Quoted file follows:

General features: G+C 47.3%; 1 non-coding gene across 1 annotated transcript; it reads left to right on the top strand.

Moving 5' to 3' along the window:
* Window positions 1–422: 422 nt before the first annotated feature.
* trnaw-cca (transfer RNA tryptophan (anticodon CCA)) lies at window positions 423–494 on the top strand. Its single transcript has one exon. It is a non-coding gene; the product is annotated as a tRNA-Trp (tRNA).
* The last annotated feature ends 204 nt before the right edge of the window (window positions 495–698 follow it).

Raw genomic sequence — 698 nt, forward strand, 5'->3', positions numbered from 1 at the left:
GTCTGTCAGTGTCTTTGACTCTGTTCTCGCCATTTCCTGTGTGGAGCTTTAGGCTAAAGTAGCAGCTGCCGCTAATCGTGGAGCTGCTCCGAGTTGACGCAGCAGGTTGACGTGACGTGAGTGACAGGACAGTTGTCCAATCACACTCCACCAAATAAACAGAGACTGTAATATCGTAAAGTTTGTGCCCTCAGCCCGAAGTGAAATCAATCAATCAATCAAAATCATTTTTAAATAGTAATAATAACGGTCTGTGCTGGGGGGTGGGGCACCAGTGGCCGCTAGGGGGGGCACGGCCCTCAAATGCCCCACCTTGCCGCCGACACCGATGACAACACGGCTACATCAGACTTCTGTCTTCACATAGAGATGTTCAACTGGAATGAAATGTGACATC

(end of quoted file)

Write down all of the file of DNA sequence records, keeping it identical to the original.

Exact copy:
General features: G+C 47.3%; 1 non-coding gene across 1 annotated transcript; it reads left to right on the top strand.

Moving 5' to 3' along the window:
* Window positions 1–422: 422 nt before the first annotated feature.
* trnaw-cca (transfer RNA tryptophan (anticodon CCA)) lies at window positions 423–494 on the top strand. Its single transcript has one exon. It is a non-coding gene; the product is annotated as a tRNA-Trp (tRNA).
* The last annotated feature ends 204 nt before the right edge of the window (window positions 495–698 follow it).

Raw genomic sequence — 698 nt, forward strand, 5'->3', positions numbered from 1 at the left:
GTCTGTCAGTGTCTTTGACTCTGTTCTCGCCATTTCCTGTGTGGAGCTTTAGGCTAAAGTAGCAGCTGCCGCTAATCGTGGAGCTGCTCCGAGTTGACGCAGCAGGTTGACGTGACGTGAGTGACAGGACAGTTGTCCAATCACACTCCACCAAATAAACAGAGACTGTAATATCGTAAAGTTTGTGCCCTCAGCCCGAAGTGAAATCAATCAATCAATCAAAATCATTTTTAAATAGTAATAATAACGGTCTGTGCTGGGGGGTGGGGCACCAGTGGCCGCTAGGGGGGGCACGGCCCTCAAATGCCCCACCTTGCCGCCGACACCGATGACAACACGGCTACATCAGACTTCTGTCTTCACATAGAGATGTTCAACTGGAATGAAATGTGACATC